Langley Township has adopted a new Housing Action Plan (HAP), one that will emphasize more rental housing, affordable housing, and strategies to combat homelessness.
Patrick Ward, of the Township’s community policy and planning department, gave a detailed presentation on the new HAP to the Township council on the strategy on Monday, Nov. 22.
Ward noted that homelessness has doubled in the Township in the last decade, while housing has become much less affordable.
Other changes driving the need for a new plan included rapid growth and development leading to urbanization, a rapid switch from mostly single-family construction to mostly multi-family construction, and an aging population.
The main thrust of the new HAP is to diversify the types of housing in the Township – including considering rules to allow more duplexes, laneway housing, and detached secondary suites – to catalyze the construction of more rental housing, to support vulnerable residents, and to monitor housing trends.
Adding more transitional housing for women and children fleeing domestic violence is also needed in Langley, Ward noted. There’s a gap for women between the emergency shelters run by groups like Ishtar, and stable permanent housing.
The Township is not looking at building or managing its own housing stock, Ward said.
Working with partner groups, like BC Housing, is going to be key moving forward, he said.
“We’re not in this alone,” noted Councillor Steve Ferguson. “If we’re going to do anything, it’s important that we get together with other players, with builders, developers, the province, and many different organizations.”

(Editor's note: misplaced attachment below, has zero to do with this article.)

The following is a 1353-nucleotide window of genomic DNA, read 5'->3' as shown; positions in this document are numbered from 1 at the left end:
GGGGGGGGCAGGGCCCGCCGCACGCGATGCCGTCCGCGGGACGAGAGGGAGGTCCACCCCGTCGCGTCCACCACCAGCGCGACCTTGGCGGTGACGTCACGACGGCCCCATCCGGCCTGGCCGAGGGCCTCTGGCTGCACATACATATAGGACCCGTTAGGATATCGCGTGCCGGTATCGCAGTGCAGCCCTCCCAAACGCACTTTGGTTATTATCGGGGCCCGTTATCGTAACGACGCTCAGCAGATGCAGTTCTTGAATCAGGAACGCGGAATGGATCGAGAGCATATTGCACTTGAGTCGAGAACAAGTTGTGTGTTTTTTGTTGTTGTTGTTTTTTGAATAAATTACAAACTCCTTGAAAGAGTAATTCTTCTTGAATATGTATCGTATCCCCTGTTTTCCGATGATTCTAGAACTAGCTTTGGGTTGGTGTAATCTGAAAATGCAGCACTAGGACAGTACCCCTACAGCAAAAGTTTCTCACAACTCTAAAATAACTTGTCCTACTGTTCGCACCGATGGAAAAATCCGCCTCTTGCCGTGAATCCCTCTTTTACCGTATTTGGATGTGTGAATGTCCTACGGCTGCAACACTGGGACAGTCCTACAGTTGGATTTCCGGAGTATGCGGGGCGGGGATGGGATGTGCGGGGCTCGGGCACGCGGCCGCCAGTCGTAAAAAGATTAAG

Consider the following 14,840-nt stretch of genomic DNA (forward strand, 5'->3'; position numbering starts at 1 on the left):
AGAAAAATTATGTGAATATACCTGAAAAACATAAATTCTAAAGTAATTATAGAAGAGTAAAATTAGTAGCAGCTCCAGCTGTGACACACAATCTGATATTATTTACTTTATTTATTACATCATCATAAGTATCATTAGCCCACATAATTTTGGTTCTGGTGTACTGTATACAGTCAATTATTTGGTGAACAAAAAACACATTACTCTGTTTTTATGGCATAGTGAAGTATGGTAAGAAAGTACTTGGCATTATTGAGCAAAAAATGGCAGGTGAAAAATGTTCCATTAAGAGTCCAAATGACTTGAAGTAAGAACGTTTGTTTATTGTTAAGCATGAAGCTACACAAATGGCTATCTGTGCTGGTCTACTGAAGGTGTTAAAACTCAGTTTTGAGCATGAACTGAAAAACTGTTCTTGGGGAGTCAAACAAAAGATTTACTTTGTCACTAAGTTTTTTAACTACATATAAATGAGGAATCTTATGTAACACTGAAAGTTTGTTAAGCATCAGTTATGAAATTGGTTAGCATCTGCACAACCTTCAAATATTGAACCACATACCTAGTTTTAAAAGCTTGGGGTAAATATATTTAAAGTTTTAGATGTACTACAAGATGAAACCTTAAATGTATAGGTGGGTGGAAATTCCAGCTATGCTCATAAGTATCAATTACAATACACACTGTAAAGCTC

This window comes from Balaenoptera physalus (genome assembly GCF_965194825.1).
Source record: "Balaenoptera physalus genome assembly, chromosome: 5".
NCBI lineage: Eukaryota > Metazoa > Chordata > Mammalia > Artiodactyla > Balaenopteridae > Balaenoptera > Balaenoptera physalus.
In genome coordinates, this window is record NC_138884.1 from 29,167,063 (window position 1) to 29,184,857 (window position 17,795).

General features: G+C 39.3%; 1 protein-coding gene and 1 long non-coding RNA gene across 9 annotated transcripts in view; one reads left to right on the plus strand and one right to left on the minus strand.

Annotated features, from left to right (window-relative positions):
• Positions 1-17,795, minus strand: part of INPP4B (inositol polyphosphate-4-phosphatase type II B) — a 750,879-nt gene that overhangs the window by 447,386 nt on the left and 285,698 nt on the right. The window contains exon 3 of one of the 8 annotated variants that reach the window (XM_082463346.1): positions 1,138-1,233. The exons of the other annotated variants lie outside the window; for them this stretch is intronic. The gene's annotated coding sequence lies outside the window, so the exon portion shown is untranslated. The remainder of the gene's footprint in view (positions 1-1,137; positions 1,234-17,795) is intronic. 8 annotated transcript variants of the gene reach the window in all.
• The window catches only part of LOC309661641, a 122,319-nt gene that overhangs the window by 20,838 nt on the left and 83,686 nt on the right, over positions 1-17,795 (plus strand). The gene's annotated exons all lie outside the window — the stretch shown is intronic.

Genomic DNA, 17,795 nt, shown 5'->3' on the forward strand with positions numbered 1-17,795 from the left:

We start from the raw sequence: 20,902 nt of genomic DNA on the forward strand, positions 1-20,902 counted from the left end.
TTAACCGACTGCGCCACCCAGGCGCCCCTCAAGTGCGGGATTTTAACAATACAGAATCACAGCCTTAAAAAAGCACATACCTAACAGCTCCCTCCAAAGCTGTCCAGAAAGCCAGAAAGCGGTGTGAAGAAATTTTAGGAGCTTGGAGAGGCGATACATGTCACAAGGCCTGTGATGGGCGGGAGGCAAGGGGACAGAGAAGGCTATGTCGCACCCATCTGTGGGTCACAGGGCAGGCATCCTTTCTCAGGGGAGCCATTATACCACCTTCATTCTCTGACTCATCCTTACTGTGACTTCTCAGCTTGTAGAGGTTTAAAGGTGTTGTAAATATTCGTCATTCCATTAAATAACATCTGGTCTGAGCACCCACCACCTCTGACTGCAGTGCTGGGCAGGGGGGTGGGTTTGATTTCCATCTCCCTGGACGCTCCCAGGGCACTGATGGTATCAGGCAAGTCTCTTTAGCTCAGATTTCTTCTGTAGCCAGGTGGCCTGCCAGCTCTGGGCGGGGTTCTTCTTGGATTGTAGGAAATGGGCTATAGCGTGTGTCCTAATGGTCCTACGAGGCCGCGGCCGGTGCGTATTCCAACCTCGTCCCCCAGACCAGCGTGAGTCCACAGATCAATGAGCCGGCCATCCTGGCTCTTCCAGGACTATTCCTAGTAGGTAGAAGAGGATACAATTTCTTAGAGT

Coun. Kim Richter asked if the Township’s new HAP matched up with the goals of the 2020 Opening Doors report, a provincial-federal report that has recently come to prominence after Housing Minister David Eby suggested the province might withhold funding from municipalities that were resistant to helping add more housing supply.
Ward said the Township’s plan speaks to the areas of Opening Doors that are applicable to local governments.
Council endorsed the plan, with Councillor Eric Woodward opposed.
The changes in the plan are largely policy based, and while the report has been endorsed, the council will have to phase them in over five years.
Polices could include requiring more three-bedroom units in future condo and apartment complexes, adding infill development in some areas and permitting duplexes on single-family lots, incentivizing market and subsidized rental housing, and creating a new “homelessness table” to collaborate with other groups on tackling that issue.
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